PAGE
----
When it comes to bad writing, Canadians have the romance category all wrapped up.
The results of the annual Bulwer-Lytton Fiction Contest were announced Tuesday by San Jose University, and Toronto's Paul Chafe was a winner in the romance category, with Jonathan Blay of Bedford, N.S., named runner-up.
Chafe, a soldier and writer whose books include Prisoner of War and Destiny's Forge, conjured an entire novel with his romantic opening sentence.
"'Trent, I love you,' Fiona murmured, and her nostrils flared at the faint trace of her lover's masculine scent, sending her heart racing and her mind dreaming of the life they would live together, alternating sumptuous world cruises with long, romantic interludes in the mansion on his private island, alone together except for the maids, the cook, the butler, and Dirk and Rafael, the hard-bodied pool boys."
Chafe called it "a great honour, or dishonour, to be chosen." It is the first year he has entered the contest.
"Writing a bad sentence is like jumping off a building," he said in an email to CBC News. "It seems easy at first, but by the time you're done you're going to wish you'd taken the stairs."
Blay, who also earned a dishonourable mention in the 2007 Bulwer-Lytton contest, gave an insect expert's take on romance.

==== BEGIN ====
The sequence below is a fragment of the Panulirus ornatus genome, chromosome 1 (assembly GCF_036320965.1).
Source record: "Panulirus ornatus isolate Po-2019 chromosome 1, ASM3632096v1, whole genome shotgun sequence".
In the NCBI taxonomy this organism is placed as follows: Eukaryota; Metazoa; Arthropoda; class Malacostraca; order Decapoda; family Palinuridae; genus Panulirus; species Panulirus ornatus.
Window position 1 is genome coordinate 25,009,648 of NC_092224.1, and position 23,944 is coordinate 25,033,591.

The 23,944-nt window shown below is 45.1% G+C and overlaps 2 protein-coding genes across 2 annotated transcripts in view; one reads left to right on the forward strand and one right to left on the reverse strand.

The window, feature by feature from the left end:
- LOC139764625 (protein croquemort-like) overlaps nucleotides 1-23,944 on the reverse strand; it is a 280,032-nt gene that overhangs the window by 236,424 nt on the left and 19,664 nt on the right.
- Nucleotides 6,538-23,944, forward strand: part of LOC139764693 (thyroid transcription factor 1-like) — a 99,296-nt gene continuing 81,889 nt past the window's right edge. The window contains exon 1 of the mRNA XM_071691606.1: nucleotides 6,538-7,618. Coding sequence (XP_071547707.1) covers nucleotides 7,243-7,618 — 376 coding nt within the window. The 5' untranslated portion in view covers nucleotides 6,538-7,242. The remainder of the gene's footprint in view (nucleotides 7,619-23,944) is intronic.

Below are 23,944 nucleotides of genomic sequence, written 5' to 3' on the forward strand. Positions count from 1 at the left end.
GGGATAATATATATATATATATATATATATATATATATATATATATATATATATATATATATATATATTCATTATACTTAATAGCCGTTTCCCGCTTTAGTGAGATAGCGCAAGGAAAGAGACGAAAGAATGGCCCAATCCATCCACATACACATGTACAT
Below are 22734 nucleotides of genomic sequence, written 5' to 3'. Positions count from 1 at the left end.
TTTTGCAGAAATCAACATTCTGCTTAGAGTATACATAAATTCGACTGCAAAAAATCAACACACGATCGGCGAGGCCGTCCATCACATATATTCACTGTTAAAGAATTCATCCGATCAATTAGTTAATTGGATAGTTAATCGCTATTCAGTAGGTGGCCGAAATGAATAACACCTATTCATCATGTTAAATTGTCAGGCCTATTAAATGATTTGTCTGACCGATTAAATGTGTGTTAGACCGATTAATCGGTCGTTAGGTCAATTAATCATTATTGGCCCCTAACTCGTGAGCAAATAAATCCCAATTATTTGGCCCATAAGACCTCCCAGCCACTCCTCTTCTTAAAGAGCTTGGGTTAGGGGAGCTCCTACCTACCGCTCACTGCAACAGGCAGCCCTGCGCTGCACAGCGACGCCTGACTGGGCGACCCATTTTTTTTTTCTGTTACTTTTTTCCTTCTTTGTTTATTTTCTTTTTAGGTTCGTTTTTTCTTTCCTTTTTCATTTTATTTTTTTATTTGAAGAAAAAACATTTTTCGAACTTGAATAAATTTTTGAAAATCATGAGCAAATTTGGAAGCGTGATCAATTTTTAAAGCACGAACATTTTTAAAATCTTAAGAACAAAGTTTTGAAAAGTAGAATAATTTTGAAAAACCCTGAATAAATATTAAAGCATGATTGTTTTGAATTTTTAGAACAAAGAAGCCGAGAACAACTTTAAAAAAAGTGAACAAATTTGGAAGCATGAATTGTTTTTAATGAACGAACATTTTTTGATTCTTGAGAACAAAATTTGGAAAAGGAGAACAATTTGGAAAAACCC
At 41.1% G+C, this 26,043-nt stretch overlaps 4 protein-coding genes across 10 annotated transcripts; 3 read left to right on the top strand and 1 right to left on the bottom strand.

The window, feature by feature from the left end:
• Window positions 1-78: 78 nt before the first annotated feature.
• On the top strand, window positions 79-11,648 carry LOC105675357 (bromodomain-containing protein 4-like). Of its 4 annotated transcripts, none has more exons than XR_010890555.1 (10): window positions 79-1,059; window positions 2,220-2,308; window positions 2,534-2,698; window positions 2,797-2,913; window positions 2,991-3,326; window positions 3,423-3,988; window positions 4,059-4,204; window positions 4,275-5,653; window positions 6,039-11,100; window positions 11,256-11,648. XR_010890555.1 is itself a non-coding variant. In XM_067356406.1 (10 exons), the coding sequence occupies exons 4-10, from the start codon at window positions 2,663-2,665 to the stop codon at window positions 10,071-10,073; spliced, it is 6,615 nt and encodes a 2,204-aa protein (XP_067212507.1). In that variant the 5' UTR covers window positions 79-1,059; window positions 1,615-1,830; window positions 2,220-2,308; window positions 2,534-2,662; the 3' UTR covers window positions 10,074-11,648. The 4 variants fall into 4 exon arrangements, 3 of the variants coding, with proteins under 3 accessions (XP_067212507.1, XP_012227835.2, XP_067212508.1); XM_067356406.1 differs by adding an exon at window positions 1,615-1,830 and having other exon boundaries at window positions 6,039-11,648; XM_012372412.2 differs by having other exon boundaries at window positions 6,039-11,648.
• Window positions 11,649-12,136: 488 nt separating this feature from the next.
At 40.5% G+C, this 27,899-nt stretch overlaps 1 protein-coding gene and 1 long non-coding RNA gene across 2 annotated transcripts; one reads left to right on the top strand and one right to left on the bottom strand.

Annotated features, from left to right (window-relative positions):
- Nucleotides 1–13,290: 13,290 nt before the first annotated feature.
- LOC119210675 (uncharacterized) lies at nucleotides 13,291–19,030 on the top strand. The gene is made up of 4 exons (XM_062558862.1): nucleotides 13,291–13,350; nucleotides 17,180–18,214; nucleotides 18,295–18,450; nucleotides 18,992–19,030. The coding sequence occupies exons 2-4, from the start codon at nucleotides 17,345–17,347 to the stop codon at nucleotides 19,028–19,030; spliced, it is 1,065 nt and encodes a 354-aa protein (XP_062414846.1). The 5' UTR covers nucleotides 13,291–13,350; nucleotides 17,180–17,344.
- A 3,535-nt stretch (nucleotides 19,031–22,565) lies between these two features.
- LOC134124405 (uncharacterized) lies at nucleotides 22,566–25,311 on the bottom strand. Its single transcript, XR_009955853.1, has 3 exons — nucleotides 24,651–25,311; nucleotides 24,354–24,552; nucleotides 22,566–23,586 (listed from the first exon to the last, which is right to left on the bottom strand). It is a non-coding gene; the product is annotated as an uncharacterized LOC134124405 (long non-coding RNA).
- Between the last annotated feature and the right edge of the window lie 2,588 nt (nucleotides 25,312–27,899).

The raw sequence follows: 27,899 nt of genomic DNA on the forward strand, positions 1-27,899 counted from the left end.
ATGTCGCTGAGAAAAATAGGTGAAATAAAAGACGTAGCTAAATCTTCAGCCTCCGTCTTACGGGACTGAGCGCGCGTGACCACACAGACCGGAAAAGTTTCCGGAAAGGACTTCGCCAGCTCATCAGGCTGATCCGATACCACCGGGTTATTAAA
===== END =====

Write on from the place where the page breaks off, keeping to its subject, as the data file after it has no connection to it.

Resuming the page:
"She purred sensually, oozing allure that was resisted only by his realization as an entomologist that the protein dust on the couch from the filing of her crimson nails was now being devoured by dust mites in a clicking, ferocious, ecstatic frenzy."
They were among 20 writers accorded winner, runner-up and dishonourable mention status in the contest, which is named for the writer who in 1830 began his novel, "It was a dark and stormy night."
The overall winner was Molly Ringer of Seattle, author of young adult novels The Ghost Downstairs and Summer Term.
Her entry: "For the first month of Ricardo and Felicity's affair, they greeted one another at every stolen rendezvous with a kiss — a lengthy, ravenous kiss, Ricardo lapping and sucking at Felicity's mouth as if she were a giant cage-mounted water bottle and he were the world's thirstiest gerbil."
Winners, mainly from the U.S., were also declared in the adventure, children's, puns, fantasy and historical fiction categories.
Steve Lynch of San Marcos, Calif., had a notable entry in the detective category.
"She walked into my office wearing a body that would make a man write bad cheques, but in this paperless age you would first have to obtain her ABA Routing Transit Number and Account Number and then disable your own Overdraft Protection in order to do so."